Goldfish disease symptoms

Updated April 10, 2017

There are a number of diseases that are common in goldfish, and capable of being contagious to other goldfish if not treated in a timely manner. Most goldfish can make a complete recovery when the proper treatment is administered. Some of the most common goldfish diseases include cotton mouth, dropsy, fin rot, flukes, ich and velvet.

Cotton Mouth

Cotton mouth, capable of affecting all freshwater fish, is a bacterial infection. Symptoms in goldfish include lethargic behaviour, cottony or threadlike growth from the mouth, dry skin or a thick and heavy slime coat. Treatment options for cotton mouth include medicated food, antibacterial injection or Melafix, which is commercially available. You can prevent this syndrome by maintaining water quality and reducing the level of organic debris in the tank.


Dropsy, a common viral or bacterial infection, is caused by stress or poor tank conditions. Symptoms of dropsy may include swollen body, scales sticking out, ulcers on the body, refusal to eat and protruding eyes. Difficult to treat, dropsy mortality rate in goldfish is quite high. Treatment involves broad-spectrum antibiotics, salt solutions added to the water, medicated food and maintaining a tank temperature of between 25.6 and 26.7 degrees Celsius.


Flukes--including gill flukes and body flukes--are a common parasite that goldfish can contract. Symptoms include isolated, scratching, clamped fins, excessive slime coat and flashing. Goldfish may also develop ulcers and sores from the scratching. Common treatment options for flukes include Quick Cure, Formalin, Healthguard, Fluketabs, Droncit and Potassium Permanganate (PP). Repeated treatments may be necessary to wipe out newly hatched flukes if eggs and larvae were present in the tank.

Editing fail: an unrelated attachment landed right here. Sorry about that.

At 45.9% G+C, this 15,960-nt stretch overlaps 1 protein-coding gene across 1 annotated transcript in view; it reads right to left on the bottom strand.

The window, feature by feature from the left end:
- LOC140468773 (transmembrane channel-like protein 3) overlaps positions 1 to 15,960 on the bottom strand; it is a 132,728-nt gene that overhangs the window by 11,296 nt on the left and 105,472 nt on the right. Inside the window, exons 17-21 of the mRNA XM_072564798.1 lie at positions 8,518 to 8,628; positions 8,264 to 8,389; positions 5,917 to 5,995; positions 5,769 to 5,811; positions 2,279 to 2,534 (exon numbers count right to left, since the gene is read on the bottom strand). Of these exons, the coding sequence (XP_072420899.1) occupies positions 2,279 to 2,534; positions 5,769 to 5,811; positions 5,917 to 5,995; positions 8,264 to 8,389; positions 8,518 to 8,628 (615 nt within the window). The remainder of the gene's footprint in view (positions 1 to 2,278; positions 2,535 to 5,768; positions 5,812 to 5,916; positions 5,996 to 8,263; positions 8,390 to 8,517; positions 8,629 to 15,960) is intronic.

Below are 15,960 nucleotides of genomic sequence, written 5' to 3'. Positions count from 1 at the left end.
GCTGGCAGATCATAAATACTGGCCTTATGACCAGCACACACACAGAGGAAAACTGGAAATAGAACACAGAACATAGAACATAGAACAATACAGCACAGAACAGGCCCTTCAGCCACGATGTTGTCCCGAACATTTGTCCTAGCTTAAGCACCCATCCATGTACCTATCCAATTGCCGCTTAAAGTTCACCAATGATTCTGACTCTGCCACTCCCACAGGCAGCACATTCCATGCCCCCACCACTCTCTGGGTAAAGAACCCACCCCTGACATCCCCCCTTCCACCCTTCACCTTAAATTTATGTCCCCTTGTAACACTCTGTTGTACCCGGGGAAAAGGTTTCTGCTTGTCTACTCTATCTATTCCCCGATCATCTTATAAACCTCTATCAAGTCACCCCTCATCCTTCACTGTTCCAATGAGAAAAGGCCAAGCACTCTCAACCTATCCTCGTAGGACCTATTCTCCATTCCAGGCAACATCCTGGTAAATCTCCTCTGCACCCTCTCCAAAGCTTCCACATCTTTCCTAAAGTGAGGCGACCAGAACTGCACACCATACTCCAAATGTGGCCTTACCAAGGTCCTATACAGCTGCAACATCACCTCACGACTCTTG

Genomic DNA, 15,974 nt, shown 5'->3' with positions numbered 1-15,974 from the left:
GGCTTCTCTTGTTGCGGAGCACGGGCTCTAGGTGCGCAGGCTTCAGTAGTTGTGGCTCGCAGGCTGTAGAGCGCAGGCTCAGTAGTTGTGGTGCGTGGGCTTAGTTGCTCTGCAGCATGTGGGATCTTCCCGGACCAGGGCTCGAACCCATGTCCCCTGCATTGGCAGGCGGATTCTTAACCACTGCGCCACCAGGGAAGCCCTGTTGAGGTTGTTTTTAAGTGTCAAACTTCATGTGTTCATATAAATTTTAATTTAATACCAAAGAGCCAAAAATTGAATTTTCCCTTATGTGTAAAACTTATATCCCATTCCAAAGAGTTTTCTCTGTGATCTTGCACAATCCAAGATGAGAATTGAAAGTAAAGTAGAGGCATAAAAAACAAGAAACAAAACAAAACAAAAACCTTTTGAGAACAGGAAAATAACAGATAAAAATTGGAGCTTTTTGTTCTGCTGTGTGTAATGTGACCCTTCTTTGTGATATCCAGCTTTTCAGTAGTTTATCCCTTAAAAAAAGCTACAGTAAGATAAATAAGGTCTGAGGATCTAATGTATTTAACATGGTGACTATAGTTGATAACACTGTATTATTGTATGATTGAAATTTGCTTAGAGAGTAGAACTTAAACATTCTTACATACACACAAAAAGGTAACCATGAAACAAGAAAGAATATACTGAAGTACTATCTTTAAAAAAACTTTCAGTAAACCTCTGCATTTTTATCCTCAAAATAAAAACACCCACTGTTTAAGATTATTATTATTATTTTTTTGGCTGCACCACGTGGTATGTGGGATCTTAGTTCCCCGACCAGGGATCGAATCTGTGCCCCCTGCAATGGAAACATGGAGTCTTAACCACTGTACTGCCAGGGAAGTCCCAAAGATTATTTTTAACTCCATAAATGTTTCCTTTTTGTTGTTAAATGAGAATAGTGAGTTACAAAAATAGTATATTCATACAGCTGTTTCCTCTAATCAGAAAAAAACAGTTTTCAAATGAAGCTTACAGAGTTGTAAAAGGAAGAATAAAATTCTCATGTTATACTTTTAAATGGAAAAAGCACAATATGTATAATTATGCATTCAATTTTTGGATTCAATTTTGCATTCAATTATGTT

Ich, also referred to as white-spot, is a common disease that affects goldfish and other freshwater fish varieties. Ich is simple to detect as it causes white spots to form all over the body and fins of the fish. If one fish has developed ich, then the entire tank will need to be treated using a .3 per cent saltwater solution and copper, formalin or malachite green, all of which are commercially available treatment options. Continue treatment for at least six days and change out the substrate to remove remaining parasites from the tank.


Velvet, a disease caused by the presence of the parasite Oƶdinium, is capable of taking over an entire aquarium just like ich can. Its symptoms include scratching, flashing and white to yellow patches on the skin. Treat velvet with a medication that contains Formalin for at least three days. You can help prevent this disease by quarantining new additions to the tank before they are added into the environment.

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About the Author

Jennifer Uhl has been writing professionally since 2005. She writes primarily for the web and has been published as a ghostwriter in "Tropical Fish Magazine" and "Entrepreneur." She is pursuing a Bachelor of Science in health care from Mira Costa College.